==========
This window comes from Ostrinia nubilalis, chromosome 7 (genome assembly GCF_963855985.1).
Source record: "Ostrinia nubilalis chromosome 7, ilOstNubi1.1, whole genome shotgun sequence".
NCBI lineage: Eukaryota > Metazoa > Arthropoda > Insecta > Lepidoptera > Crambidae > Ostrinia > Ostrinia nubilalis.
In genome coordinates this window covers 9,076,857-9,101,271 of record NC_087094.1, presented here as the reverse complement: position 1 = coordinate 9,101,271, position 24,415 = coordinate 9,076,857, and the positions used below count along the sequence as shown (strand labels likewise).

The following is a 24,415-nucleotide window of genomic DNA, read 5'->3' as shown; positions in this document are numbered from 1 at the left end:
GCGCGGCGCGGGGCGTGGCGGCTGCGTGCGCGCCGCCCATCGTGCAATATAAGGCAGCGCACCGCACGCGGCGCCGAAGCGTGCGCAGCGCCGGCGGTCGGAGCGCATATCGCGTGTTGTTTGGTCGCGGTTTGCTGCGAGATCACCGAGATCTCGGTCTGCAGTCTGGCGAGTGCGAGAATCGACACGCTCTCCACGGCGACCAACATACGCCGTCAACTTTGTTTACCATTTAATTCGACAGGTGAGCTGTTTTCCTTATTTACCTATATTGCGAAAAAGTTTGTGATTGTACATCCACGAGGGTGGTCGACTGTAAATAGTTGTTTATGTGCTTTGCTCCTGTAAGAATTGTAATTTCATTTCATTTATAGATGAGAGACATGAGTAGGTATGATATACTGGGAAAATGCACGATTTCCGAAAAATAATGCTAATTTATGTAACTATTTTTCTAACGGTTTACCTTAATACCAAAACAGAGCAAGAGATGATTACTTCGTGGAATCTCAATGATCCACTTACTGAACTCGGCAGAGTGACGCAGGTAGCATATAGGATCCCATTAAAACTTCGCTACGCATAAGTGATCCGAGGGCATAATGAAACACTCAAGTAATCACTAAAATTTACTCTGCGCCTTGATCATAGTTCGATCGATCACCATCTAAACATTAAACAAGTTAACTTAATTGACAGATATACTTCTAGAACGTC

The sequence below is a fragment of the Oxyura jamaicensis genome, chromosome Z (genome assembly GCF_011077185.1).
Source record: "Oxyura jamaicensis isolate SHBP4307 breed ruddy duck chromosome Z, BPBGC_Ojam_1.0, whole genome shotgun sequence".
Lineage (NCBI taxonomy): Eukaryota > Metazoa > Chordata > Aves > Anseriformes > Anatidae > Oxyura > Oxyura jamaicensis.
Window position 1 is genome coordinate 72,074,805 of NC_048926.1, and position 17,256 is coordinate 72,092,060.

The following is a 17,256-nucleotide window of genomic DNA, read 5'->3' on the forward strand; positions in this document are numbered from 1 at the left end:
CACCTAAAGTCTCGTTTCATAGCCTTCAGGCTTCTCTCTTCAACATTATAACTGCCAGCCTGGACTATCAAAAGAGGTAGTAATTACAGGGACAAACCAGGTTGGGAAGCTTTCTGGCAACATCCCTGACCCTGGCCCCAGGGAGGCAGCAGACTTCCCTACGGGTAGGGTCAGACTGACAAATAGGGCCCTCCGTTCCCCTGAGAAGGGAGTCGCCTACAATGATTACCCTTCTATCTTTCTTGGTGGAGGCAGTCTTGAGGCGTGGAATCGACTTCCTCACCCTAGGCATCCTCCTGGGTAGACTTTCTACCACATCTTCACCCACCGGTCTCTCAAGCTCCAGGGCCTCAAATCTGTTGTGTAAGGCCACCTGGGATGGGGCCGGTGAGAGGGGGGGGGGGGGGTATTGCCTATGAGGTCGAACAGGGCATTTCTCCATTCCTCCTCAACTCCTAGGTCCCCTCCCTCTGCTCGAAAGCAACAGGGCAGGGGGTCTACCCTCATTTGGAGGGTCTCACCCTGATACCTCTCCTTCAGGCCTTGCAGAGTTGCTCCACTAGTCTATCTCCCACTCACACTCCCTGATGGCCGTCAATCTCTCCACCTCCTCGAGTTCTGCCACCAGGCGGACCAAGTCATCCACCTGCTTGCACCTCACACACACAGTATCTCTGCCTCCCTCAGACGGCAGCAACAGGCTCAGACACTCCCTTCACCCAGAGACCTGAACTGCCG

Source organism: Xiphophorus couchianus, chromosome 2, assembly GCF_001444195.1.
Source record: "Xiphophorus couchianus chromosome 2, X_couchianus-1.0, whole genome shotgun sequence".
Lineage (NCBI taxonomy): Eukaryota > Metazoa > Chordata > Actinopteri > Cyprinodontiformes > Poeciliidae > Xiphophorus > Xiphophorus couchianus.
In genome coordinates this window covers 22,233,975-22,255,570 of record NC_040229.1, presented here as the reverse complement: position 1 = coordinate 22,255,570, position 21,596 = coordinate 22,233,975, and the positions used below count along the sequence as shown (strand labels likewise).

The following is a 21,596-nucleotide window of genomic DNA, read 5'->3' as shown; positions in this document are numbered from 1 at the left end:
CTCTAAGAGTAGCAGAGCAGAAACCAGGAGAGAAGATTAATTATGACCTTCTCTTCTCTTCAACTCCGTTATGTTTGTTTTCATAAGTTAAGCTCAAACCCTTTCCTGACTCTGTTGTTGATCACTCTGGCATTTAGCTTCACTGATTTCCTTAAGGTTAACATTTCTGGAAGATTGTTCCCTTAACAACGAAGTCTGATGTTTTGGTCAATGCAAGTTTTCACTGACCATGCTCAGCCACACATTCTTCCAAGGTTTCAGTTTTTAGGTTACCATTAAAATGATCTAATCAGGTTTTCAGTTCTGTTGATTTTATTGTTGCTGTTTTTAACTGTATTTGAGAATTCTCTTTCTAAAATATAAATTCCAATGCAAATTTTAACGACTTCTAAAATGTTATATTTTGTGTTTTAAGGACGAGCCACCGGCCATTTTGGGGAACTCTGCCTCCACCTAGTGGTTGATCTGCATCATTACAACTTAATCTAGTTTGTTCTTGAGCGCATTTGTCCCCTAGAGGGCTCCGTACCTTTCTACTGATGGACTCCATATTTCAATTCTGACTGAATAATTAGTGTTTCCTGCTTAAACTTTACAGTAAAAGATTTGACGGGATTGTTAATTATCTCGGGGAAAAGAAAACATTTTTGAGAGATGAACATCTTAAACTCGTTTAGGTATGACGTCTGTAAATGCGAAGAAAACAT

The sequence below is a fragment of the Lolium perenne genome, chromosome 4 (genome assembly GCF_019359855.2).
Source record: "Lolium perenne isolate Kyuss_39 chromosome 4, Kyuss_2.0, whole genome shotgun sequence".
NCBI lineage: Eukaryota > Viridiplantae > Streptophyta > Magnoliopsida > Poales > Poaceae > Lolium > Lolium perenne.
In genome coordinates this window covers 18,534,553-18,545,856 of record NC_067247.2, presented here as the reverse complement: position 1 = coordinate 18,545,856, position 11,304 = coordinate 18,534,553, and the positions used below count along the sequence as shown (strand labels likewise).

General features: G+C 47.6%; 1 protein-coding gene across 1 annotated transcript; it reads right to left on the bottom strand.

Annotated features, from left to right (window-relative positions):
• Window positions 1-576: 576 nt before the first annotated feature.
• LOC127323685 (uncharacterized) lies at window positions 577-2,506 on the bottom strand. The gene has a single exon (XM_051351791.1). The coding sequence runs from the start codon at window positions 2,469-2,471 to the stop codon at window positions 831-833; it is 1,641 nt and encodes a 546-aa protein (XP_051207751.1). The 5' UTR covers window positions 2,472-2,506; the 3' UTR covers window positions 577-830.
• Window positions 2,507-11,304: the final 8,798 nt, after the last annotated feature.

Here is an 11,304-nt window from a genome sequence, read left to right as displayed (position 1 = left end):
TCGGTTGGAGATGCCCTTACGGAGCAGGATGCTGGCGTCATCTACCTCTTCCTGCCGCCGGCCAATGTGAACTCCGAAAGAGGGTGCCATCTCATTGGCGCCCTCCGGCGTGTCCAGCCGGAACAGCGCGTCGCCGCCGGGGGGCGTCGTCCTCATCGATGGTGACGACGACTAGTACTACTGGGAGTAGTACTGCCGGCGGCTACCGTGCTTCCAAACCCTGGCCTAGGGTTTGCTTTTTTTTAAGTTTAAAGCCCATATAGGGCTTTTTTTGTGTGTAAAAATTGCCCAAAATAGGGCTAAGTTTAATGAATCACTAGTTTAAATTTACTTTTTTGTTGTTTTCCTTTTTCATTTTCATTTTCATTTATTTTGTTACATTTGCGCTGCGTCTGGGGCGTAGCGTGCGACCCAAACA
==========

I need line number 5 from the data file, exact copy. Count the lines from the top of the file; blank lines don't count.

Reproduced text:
The following is a 24,415-nucleotide window of genomic DNA, read 5'->3' as shown; positions in this document are numbered from 1 at the left end: